Following the Department of Justice's February 21, 2012,
decision to dismiss remaining charges against defendants in the
so-called "African sting" case, some commentators quickly
hailed the collapse of the prosecutions as marking the end of the
department's aggressive Foreign Corrupt Practices Act (FCPA)
prosecution of individuals. That prediction is not likely to come
true, however, as the targeting of individuals under the FCPA has
been a stated priority of the DOJ and is, in part, a result of U.S.
Congressional criticism of the department for not charging enough
In fact, when the Department of Justice (DOJ) brought charges
against 22 individuals in the "African sting" case, it
was hailed by DOJ officials as the pinnacle of FCPA enforcement
actions. The case represented the largest FCPA sting operation in
history and came on the heals of a number of investigations that
ended with increasingly large sums being paid in settlement.
Not long after the indictments in the African sting case,
however, FCPA prosecutors' momentum began to turn in two
unrelated cases. In the first FCPA prosecution to go to a jury
verdict, the court rejected the guilty verdict on post-trial
motions relating to Lindsey Manufacturing Co. and other defendants.
The court ruling focused on prosecutorial misconduct and the
weakness of the evidence. U.S. v. Aguillar, Case no.
2:10-cr-01031 (C.D.Cal.). In the second case, the court dismissed
all FCPA charges against a former ABB Ltd. official, John
O'Shea. U.S. v. O'Shea, H-09-cr-429 (S.D.Tx.).
After that court dismissal, the DOJ dismissed all remaining
As the African sting indictments proceeded to the first trial,
the court dismissed FCPA charges relating to certain defendants and
all money laundering charges. After the decision in
O'Shea, the second African sting trial proceeded. The
court dismissed the FCPA conspiracy charge against all defendants
in the second trial after the government rested its case, and the
trial ended in the acquittal of two defendants and a hung jury on
the substantive FCPA charges against the remaining three
defendants. Comments by jurors after the trial indicated that the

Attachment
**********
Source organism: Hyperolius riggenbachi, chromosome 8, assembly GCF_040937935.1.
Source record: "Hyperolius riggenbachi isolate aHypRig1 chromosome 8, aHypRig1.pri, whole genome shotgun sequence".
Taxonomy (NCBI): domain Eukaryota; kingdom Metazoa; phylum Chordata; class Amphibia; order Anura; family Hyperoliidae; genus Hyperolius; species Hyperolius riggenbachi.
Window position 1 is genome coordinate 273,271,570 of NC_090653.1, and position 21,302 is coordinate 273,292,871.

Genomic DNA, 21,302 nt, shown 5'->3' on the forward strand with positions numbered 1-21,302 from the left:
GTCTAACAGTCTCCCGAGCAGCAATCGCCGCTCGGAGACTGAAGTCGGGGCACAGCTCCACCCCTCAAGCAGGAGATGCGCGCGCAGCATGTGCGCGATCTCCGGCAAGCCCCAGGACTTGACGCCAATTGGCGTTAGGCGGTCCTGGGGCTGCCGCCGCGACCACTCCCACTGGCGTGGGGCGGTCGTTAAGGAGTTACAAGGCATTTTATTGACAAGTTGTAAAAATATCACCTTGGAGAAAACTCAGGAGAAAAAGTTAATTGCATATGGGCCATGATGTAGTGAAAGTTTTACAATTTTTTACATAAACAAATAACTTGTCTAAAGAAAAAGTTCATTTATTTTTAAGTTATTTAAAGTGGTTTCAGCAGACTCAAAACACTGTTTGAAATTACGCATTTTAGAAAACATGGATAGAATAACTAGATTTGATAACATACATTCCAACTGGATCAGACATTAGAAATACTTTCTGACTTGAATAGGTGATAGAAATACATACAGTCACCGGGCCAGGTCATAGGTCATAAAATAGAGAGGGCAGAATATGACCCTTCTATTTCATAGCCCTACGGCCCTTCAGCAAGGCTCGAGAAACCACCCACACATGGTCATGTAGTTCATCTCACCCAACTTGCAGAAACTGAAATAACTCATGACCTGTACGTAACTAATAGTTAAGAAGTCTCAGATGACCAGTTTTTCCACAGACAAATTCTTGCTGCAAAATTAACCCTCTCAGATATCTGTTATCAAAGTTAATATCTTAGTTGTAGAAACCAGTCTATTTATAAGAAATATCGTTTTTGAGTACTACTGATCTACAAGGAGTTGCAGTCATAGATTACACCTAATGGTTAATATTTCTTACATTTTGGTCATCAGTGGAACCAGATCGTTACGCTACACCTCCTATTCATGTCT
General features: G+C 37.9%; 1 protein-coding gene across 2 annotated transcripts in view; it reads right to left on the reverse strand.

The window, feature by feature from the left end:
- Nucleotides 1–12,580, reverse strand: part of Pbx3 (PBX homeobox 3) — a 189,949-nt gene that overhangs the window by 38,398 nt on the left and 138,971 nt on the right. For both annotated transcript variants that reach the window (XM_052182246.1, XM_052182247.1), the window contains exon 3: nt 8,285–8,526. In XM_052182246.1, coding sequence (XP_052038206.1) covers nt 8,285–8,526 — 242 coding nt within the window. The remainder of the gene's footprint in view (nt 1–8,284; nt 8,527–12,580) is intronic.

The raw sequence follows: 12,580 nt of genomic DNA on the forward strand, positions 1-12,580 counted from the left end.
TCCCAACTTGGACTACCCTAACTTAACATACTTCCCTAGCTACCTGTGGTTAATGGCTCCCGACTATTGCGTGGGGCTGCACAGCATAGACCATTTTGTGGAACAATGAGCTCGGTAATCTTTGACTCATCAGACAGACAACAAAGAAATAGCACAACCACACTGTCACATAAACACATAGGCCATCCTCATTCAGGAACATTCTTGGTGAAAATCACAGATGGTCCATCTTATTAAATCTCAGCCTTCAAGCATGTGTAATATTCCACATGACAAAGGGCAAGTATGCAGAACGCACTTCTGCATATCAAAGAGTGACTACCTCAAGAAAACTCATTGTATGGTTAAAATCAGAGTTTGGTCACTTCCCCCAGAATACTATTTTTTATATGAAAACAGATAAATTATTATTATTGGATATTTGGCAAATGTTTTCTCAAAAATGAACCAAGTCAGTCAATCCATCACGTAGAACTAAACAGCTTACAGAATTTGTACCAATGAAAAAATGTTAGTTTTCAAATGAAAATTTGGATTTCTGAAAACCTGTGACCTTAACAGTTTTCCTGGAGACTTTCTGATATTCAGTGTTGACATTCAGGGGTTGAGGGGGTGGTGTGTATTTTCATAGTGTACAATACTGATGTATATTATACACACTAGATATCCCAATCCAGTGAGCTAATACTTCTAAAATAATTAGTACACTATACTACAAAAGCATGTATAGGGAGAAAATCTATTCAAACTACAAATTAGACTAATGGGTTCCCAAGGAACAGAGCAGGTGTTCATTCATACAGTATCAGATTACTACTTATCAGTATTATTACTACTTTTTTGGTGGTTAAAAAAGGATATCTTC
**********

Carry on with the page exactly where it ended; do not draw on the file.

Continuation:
jury was substantially in favor of acquittal and only a few jurors
credited the government's evidence.
The DOJ announced, on February 21, 2012, that it was voluntarily
dismissing with prejudice all remaining charges in the African
sting case. U.S. v. Goncalves, No. 09-cr- 335 (D.D.C.). In
ending what was perhaps the most significant FCPA prosecution
against individuals, the DOJ stated that its decision, after
"careful consideration," was based on the hung juries and
acquittals in the first two trials, the adverse impact of
evidentiary and other legal rulings, and the substantial resources
(governmental, judicial, jury and defense) that would be needed to
proceed with the prosecution. Our Washington, D.C. partner, Charlie
Leeper, represented one of the defendants in the second African
sting trial and argued the successful motion that resulted in the
dismissal of the FCPA conspiracy charge against all the defendants
in that trial.
On the same date that the DOJ abandoned the African sting case,
the U.S. Chamber of Commerce, representing a coalition of 30-plus
groups, petitioned the DOJ and SEC to clarify certain FCPA
enforcement issues in guidance that the DOJ is expected to release
some time this year. In the groups' letter to the DOJ and SEC,
they ask for clarification of the FCPA's definitions of
"foreign official" and "instrumentality" of
foreign governments. The letter also requests clarification of the
weight given by the agency to companies' compliance programs,
the policies behind enforcement actions against parent companies
for a subsidiary's actions, and the policy regarding companies
that merge with or acquire others that are accused of FCPA
While the abandonment of the African sting cases represents a
major FCPA development, it is highly unlikely that FCPA enforcement
by the DOJ and SEC will decrease. The U.S. Chamber of
Commerce's letter to the DOJ and SEC is clear evidence of the
high level of concern in the business community regarding the
ongoing risk of FCPA prosecutions.
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